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Dennis Gomes, Figure in ‘Casino’ Movie, Buys Resorts

The Resorts Atlantic City casino
The Resorts Atlantic City casino, center, stands in Atlantic City, New Jersey. Photographer: Scott Lewis/Bloomberg

Aug. 23 (Bloomberg) -- Dennis Gomes, a gambling industry veteran whose career figured in the Martin Scorsese movie “Casino,” agreed to buy Resorts Atlantic City, New Jersey’s oldest casino resort, from a group of creditors.

The purchase is subject to approval by the New Jersey Casino Control Commission and customary closing conditions, Gomes Gaming Inc. said today in a statement. Terms of the purchase weren’t given.

Gomes started his career in law enforcement with the Nevada Gaming Control Board and was later the chief of special investigations for the New Jersey Division of Gaming Enforcement, where he oversaw Resorts’ original licensing. One of his noteworthy Nevada probes served as the basis for the 1995 Oscar-nominated motion picture “Casino,” starring Robert De Niro, Sharon Stone and Joe Pesci, according to the statement.

“This is a very positive development for Atlantic City,” New Jersey Casino Control Commission Chairman Linda M. Kassekert said in an e-mail, noting Resorts employs 2,100 people. “Mr. Gomes is a proven operator with a great deal of experience here in Atlantic City. This deal will preserve those jobs and hopefully create even more employment as the property improves.”

Gomes has managed 14 different casinos resorts, including properties owned by Trump Entertainment Resorts Inc. and Aztar Corp. Resorts Atlantic City, the first U.S. casino outside of Nevada when it opened in 1978, includes two hotel towers, 942 guest rooms and about 100,000 square feet of casino space.

‘Back to Life’

“We are going to bring it back to life,” Gomes said in the statement. “I have disagreed with the doom and gloom analysts who have painted a bleak picture of our city.”

Colony Capital LLC in December handed over Resorts Atlantic City’s deed to mortgage holders led by Credit Suisse Group AG’s Column Financial in lieu of foreclosure, after missing payments on a $360 million loan since November 2008. Credit Suisse had bundled $175 million of the loan into a commercial mortgage-backed security sold to other investors, according to documents filed with New Jersey’s Casino Control Commission.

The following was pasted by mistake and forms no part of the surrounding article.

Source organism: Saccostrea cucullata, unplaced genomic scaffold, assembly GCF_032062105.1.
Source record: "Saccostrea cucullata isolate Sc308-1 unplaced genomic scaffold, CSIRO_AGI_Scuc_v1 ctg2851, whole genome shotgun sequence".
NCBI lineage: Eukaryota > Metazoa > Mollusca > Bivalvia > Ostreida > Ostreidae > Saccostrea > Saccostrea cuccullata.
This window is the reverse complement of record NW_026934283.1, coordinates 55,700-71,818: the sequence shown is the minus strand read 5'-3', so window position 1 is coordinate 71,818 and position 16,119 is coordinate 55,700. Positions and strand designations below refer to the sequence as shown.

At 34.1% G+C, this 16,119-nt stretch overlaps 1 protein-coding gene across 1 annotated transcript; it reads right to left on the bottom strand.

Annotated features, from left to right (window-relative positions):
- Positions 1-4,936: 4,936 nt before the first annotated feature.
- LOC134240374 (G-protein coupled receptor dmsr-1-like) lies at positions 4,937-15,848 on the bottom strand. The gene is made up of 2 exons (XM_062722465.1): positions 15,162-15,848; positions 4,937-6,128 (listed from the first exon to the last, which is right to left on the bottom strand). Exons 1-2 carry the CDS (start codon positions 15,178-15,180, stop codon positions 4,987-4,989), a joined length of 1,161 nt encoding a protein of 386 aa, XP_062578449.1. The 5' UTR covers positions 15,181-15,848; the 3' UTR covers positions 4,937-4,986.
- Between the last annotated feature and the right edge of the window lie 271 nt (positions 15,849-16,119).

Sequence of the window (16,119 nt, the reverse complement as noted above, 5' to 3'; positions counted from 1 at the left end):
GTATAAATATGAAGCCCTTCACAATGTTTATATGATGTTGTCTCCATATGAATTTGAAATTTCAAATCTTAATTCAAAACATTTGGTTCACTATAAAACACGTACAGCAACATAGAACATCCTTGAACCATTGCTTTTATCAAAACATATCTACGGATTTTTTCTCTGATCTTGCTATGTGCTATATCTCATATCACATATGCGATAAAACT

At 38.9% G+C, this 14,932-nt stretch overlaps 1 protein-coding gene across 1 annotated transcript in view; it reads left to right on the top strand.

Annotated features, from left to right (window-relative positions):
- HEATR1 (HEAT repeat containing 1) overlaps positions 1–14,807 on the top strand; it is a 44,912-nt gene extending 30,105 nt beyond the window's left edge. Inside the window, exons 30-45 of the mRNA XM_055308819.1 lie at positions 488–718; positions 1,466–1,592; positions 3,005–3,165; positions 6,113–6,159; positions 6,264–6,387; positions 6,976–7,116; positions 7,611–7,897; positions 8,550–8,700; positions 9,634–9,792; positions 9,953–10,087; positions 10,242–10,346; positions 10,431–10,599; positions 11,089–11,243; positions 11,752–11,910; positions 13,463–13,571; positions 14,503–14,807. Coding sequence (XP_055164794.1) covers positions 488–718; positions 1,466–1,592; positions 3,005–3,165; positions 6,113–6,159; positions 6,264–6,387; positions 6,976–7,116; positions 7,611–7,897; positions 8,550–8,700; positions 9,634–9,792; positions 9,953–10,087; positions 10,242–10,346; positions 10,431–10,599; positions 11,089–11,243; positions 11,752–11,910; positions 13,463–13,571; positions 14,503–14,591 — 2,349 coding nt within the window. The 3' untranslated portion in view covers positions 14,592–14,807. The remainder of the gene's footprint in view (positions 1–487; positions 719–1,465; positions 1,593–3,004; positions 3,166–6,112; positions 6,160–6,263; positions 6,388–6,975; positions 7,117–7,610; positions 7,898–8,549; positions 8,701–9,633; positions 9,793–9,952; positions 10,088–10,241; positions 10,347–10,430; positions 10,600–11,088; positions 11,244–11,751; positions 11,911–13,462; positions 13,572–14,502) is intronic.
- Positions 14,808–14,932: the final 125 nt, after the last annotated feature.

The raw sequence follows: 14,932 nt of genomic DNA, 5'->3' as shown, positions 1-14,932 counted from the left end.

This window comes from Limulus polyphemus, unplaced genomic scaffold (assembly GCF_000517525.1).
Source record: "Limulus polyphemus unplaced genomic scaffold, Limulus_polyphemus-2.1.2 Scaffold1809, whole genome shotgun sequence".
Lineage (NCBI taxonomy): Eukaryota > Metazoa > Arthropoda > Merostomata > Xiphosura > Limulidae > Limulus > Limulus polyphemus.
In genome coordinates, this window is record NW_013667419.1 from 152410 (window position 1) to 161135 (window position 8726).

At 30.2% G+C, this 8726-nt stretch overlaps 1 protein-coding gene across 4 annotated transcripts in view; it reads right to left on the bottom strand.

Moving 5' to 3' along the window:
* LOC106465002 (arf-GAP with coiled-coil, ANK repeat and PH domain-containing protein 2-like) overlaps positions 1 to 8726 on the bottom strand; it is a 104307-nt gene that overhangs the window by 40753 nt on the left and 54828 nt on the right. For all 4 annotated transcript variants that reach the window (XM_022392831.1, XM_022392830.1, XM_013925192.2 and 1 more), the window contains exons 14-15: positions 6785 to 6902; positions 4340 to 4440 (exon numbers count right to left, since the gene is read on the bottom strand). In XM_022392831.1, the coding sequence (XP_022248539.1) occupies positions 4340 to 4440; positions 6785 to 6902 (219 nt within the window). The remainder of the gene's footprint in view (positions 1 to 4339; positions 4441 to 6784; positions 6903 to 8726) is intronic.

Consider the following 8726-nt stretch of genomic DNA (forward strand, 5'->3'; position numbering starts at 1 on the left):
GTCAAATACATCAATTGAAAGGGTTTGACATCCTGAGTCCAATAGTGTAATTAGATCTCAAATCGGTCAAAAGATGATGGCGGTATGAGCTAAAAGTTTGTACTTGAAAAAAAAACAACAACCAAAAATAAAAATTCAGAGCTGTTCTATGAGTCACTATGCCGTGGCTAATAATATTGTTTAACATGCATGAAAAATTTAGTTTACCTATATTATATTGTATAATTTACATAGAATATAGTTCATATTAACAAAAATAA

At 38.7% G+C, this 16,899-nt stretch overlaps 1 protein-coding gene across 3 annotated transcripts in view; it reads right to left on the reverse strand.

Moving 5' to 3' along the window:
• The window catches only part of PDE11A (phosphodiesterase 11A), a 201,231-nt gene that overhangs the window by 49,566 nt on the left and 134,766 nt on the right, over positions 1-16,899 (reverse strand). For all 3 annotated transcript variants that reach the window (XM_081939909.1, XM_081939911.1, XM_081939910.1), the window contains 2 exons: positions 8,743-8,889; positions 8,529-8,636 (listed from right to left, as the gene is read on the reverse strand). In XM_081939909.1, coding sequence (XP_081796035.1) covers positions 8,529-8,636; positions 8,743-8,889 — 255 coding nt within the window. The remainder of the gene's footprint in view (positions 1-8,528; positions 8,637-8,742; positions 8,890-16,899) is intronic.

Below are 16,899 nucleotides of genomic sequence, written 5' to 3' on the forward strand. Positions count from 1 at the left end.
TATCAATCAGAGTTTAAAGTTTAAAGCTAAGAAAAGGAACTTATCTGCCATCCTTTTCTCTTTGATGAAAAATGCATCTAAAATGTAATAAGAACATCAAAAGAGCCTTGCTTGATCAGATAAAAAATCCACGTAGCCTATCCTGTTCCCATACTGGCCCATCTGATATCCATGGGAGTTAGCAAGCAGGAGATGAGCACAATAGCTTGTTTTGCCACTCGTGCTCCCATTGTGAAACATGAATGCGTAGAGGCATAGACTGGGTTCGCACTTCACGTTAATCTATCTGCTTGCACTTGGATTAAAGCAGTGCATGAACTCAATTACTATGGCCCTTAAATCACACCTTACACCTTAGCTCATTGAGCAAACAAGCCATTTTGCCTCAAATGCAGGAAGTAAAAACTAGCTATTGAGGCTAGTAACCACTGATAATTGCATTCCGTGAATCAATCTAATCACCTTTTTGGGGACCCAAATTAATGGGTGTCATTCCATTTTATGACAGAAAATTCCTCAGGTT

Resorts International Hotel, controlled by Nicholas Ribis, has been operating the seaside property under an agreement approved by gaming regulators. Ribis, based in New York, had owned the 5 percent of the property Colony Capital didn’t hold.

Mississippi Casinos

Ribis and Colony Capital also own the Atlantic City Hilton and two Mississippi casinos under different financing. U.S. Bank National Association asked a Camden, New Jersey, court this month to appoint a receiver for the three casinos, which stopped making loan payments in July 2009, court documents show.

U.S. Bank today filed a notice to dismiss the case, without giving a reason. The bank said it was dismissing the action with the sides paying their own lawyers’ fees. Joseph Lubertazzi Jr., U.S. Bank’s attorney, declined to comment.

Colony Capital is an investment company controlled by billionaire Tom Barrack and Column Financial is Credit Suisse’s commercial real estate lender.

Paul Faver of JB Real Estate Investment Group LLC provided acquisition advice to Gomes Gaming in connection with the transaction. Cantor Fitzgerald & Co. served as financial advisers. Cooper Levenson provided legal services.

To contact the reporter on this story: Beth Jinks in New York at bjinks1@bloomberg.net

To contact the editor responsible for this story: Anthony Palazzo at apalazzo@bloomberg.net

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